20 Mar I knew this day
I knew this day was imminent. I could feel it in the warming air, see it on the hazy horizon, and hear it in the rising strain of birds after a quiet winter. I’d been waiting, anticipating the drive through the cedar grove, down the mountain, straight into the blustering burn.
This day comes to Mirukashi once a March and marks our turn into spring. Young men with torches kindle the tall grasses that line the roads and fields. Their elders stand high above, beside water-laden trucks, overseeing the operation. Smoke billows and black papery husks rain down. A cleansing fire scorches away the tangle of dead winter weeds around rice paddies and farmed fields. It paves the way for growth. Irrigation channels are burned clean; pathways that could shelter venomous creatures are rendered safely visible.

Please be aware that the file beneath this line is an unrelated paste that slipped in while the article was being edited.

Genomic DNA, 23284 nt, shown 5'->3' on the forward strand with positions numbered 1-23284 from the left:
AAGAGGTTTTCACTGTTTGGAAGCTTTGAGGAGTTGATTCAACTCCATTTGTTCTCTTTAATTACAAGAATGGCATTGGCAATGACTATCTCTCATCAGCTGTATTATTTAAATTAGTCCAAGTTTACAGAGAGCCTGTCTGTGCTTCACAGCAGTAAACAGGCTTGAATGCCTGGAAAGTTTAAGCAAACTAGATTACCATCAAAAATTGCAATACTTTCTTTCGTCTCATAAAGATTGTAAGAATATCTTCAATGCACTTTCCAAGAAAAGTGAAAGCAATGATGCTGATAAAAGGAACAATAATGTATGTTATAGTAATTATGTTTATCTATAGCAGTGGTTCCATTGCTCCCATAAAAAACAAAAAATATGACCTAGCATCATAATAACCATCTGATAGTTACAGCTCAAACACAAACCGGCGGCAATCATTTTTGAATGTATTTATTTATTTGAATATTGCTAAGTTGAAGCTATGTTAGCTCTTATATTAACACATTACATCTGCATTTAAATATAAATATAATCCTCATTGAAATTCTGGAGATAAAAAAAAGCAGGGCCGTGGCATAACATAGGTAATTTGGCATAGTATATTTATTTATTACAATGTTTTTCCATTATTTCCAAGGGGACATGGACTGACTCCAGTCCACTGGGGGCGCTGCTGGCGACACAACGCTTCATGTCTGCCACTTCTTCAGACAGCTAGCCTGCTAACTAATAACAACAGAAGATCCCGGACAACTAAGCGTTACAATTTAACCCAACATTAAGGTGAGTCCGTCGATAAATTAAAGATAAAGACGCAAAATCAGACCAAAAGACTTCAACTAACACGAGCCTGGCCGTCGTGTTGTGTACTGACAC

It’s a moment on the unwritten rural dweller’s calendar, people working the land, tapped into the seasons because their livelihood depends on it. The farmer plants his crops when the cherry tree at the edge of his field blooms, because it better indicates the season’s progress than any date on a calendar.
Today, at the vernal equinox, darkness and light equalize and the scale tips towards brighter times. Though we call it the start of spring, spring follows its own measure.